Limits...
Combination of temozolomide with immunocytokine F16-IL2 for the treatment of glioblastoma.

Pedretti M, Verpelli C, Mårlind J, Bertani G, Sala C, Neri D, Bello L - Br. J. Cancer (2010)

Bottom Line: A quantitative biodistribution confirmed the preferential tumour accumulation of radiolabelled F16-IL2.The same treatment led to a consistent size reduction of intracranial xenografts and to a longer survival of animals.The immunocytokine promoted the recruitment of leukocytes into tumours of both models.

View Article: PubMed Central - PubMed

Affiliation: Institute of Pharmaceutical Sciences, Department of Chemistry and Applied Biosciences, ETH-Swiss Federal Institute of Technology Zurich, Wolfgang-Pauli-Strasse 10, 8093 Zurich, Switzerland.

ABSTRACT

Background: Glioblastoma patients are still not cured by the treatments available at the moment. We investigated the therapeutic properties of temozolomide in combination with F16-IL2, a clinical-stage immunocytokine consisting of human interleukin (IL)-2 fused to the human antibody F16, specific to the A1 domain of tenascin-C.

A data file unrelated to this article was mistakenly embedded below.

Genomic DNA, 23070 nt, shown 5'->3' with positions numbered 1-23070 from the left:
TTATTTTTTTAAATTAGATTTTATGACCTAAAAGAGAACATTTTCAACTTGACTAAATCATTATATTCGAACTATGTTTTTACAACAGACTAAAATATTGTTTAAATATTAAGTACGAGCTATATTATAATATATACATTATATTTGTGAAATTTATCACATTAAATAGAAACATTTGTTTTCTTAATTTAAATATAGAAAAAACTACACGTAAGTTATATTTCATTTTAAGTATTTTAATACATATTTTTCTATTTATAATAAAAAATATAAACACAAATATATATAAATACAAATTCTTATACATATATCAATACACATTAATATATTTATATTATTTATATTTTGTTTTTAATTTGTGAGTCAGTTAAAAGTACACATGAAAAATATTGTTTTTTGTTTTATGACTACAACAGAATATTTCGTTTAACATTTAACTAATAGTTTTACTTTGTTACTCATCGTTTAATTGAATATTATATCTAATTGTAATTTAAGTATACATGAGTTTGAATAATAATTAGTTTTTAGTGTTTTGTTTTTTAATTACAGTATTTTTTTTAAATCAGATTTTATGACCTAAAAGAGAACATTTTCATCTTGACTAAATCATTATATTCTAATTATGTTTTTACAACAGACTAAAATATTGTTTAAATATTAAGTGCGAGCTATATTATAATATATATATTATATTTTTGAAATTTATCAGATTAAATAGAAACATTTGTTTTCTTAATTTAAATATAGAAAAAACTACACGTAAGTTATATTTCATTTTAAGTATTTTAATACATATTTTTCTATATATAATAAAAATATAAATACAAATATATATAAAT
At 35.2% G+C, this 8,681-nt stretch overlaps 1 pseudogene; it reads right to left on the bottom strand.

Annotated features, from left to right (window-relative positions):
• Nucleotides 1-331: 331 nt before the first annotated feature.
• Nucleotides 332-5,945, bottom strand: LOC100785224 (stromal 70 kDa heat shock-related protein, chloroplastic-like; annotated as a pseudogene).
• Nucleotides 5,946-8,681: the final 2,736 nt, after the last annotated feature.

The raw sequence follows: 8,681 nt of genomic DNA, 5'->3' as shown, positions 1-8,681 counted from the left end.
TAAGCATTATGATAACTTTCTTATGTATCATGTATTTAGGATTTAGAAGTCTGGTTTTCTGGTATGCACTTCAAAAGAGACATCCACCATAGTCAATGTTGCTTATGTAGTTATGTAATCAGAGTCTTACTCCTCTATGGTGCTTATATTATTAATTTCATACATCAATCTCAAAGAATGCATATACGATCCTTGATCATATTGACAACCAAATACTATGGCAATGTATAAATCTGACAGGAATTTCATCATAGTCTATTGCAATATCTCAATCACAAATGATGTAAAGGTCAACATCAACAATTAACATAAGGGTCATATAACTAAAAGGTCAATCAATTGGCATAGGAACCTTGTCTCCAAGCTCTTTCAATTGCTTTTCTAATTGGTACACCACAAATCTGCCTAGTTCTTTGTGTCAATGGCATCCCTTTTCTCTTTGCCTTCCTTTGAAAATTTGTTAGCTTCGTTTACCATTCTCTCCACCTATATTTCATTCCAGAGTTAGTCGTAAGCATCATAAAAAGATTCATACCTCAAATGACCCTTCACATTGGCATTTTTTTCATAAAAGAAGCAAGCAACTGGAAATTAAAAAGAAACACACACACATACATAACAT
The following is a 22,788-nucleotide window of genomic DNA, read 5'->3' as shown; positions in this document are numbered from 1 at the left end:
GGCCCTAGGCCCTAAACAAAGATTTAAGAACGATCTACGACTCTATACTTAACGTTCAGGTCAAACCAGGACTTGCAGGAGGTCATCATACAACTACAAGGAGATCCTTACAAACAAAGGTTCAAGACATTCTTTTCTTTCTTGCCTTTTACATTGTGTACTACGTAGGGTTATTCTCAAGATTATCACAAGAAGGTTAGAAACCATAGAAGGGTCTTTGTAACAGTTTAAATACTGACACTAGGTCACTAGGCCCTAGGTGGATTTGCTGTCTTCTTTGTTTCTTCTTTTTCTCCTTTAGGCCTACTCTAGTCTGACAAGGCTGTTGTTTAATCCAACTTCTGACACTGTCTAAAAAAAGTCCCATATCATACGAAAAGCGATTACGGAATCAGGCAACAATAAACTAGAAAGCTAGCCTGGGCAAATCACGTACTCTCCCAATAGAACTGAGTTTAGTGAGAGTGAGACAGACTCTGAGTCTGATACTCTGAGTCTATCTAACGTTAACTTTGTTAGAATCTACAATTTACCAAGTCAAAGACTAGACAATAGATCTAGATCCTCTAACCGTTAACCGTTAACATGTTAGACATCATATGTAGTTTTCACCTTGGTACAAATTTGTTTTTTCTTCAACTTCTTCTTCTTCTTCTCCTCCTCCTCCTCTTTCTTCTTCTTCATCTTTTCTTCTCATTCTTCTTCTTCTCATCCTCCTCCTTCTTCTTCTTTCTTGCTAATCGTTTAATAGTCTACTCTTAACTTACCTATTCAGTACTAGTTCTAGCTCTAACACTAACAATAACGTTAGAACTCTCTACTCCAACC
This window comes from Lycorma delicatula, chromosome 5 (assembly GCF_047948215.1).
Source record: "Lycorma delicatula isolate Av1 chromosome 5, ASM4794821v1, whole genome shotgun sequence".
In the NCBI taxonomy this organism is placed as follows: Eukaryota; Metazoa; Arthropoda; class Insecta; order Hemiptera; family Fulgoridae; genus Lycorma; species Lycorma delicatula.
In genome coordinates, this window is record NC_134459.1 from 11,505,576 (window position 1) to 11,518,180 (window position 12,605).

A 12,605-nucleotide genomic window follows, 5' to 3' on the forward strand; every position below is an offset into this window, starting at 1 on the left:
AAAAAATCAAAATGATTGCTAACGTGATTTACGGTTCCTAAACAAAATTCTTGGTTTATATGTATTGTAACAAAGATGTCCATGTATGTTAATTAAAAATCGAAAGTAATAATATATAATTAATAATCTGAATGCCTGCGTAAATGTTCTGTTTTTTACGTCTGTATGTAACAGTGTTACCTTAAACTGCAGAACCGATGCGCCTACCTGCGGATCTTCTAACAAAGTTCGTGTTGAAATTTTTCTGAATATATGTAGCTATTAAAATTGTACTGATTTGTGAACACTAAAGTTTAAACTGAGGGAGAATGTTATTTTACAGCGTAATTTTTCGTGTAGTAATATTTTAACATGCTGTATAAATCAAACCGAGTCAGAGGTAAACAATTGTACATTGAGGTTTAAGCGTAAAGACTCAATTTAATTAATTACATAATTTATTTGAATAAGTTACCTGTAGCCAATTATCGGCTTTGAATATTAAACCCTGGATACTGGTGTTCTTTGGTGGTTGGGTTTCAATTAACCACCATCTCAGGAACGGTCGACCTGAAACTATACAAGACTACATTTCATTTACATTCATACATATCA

Methods: We conducted three preclinical therapy studies, using subcutaneous and intracranial U87MG glioblastoma tumours xenografted in BALB/c nude mice. The same therapeutic schedule was used, consisting of five total administrations every third day, of 0.525 mg temozolomide, 20 microg F16-IL2, the combination, or the control solution.

Results: Immunohistochemical analysis of U87MG xenografts and of human glioblastoma specimens showed selective tumour staining of F16. A quantitative biodistribution confirmed the preferential tumour accumulation of radiolabelled F16-IL2. In the study with subcutaneous xenografts, the combination of F16-IL2 with temozolomide induced complete remission of the animals, which remained tumour free for over 160 days. The same treatment led to a consistent size reduction of intracranial xenografts and to a longer survival of animals. The immunocytokine promoted the recruitment of leukocytes into tumours of both models.

Conclusion: The combined use of temozolomide with F16-IL2 deserves clinical investigations, which will be facilitated by the excellent safety profile in cynomolgus monkeys, and by the fact that F16-IL2 is in clinical trials in patients with cancer.